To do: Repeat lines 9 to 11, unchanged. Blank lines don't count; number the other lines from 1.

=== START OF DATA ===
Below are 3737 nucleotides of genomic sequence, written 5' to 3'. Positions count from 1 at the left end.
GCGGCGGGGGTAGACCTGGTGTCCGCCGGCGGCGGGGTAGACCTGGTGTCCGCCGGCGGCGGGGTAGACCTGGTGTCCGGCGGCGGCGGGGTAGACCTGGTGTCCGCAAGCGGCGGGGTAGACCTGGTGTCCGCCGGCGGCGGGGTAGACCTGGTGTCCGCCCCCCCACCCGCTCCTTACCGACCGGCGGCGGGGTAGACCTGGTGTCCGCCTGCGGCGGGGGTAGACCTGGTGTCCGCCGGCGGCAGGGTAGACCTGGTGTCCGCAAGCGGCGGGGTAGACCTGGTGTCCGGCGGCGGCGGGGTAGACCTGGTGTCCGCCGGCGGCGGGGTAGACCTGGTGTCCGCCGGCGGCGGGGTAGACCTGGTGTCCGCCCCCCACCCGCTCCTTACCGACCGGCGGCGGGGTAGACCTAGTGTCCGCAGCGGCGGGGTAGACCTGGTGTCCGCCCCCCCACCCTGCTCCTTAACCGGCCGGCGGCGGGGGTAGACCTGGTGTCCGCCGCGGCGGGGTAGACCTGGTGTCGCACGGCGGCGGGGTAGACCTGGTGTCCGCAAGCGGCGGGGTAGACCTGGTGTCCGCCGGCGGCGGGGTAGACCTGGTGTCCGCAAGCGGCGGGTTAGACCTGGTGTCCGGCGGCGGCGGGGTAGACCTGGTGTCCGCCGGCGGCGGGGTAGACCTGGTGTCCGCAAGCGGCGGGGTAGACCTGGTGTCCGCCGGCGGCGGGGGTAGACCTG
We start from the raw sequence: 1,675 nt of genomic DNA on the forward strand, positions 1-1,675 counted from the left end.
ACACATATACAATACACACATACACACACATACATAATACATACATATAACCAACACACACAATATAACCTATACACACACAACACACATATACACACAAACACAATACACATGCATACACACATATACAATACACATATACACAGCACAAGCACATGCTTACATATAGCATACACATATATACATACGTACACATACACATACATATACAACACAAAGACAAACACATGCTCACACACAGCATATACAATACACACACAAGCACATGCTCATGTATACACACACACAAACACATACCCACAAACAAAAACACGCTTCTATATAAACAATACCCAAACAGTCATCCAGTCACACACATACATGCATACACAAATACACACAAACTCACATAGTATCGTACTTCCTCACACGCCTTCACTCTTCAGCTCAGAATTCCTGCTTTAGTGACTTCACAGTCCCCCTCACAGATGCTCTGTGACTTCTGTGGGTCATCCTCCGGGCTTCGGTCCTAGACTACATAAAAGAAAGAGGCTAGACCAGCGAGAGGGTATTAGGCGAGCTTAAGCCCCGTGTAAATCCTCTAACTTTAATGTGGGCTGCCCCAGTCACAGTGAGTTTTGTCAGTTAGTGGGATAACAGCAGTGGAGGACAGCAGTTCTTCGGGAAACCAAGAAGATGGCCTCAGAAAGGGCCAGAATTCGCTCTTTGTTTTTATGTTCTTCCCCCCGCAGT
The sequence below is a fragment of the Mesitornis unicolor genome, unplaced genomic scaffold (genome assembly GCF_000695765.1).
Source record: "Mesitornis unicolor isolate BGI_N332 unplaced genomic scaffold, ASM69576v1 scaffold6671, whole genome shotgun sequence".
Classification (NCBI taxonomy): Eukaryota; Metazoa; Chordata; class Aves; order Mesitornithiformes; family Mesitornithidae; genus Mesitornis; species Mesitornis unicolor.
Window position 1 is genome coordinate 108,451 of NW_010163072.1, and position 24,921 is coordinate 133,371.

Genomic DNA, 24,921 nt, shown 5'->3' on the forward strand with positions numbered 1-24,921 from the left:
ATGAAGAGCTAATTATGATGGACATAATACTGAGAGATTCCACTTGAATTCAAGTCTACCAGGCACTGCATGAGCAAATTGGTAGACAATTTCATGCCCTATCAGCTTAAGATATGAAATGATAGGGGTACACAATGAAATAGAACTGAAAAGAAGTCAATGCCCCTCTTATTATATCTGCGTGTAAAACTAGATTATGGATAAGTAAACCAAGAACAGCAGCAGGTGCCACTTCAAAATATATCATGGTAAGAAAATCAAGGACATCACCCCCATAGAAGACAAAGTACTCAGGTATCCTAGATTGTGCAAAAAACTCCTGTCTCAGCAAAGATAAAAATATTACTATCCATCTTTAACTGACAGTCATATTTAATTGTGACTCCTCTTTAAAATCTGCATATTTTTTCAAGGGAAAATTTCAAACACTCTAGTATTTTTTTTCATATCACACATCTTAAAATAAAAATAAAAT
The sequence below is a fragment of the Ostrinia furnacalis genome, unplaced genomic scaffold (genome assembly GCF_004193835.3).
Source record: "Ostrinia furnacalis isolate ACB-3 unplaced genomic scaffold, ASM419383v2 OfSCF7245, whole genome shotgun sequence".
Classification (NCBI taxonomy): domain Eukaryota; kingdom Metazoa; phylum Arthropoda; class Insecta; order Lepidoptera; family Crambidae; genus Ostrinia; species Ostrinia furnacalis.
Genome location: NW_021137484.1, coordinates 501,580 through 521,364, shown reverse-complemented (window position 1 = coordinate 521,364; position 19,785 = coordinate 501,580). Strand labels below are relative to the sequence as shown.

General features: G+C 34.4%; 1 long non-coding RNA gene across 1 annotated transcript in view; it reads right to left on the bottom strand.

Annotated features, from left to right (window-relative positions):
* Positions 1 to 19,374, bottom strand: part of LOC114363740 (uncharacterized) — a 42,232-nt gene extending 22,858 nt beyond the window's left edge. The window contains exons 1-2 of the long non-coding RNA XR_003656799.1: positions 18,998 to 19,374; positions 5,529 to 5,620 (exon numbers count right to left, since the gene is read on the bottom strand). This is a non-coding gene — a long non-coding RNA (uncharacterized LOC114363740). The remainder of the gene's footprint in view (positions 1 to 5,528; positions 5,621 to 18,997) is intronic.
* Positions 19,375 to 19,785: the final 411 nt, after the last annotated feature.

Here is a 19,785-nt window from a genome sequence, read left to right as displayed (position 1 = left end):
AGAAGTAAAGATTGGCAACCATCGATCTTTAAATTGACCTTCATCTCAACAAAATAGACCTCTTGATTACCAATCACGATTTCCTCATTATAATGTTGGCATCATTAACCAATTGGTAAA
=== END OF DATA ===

Genomic DNA, 24,921 nt, shown 5'->3' on the forward strand with positions numbered 1-24,921 from the left:
ATGAAGAGCTAATTATGATGGACATAATACTGAGAGATTCCACTTGAATTCAAGTCTACCAGGCACTGCATGAGCAAATTGGTAGACAATTTCATGCCCTATCAGCTTAAGATATGAAATGATAGGGGTACACAATGAAATAGAACTGAAAAGAAGTCAATGCCCCTCTTATTATATCTGCGTGTAAAACTAGATTATGGATAAGTAAACCAAGAACAGCAGCAGGTGCCACTTCAAAATATATCATGGTAAGAAAATCAAGGACATCACCCCCATAGAAGACAAAGTACTCAGGTATCCTAGATTGTGCAAAAAACTCCTGTCTCAGCAAAGATAAAAATATTACTATCCATCTTTAACTGACAGTCATATTTAATTGTGACTCCTCTTTAAAATCTGCATATTTTTTCAAGGGAAAATTTCAAACACTCTAGTATTTTTTTTCATATCACACATCTTAAAATAAAAATAAAAT
The sequence below is a fragment of the Ostrinia furnacalis genome, unplaced genomic scaffold (genome assembly GCF_004193835.3).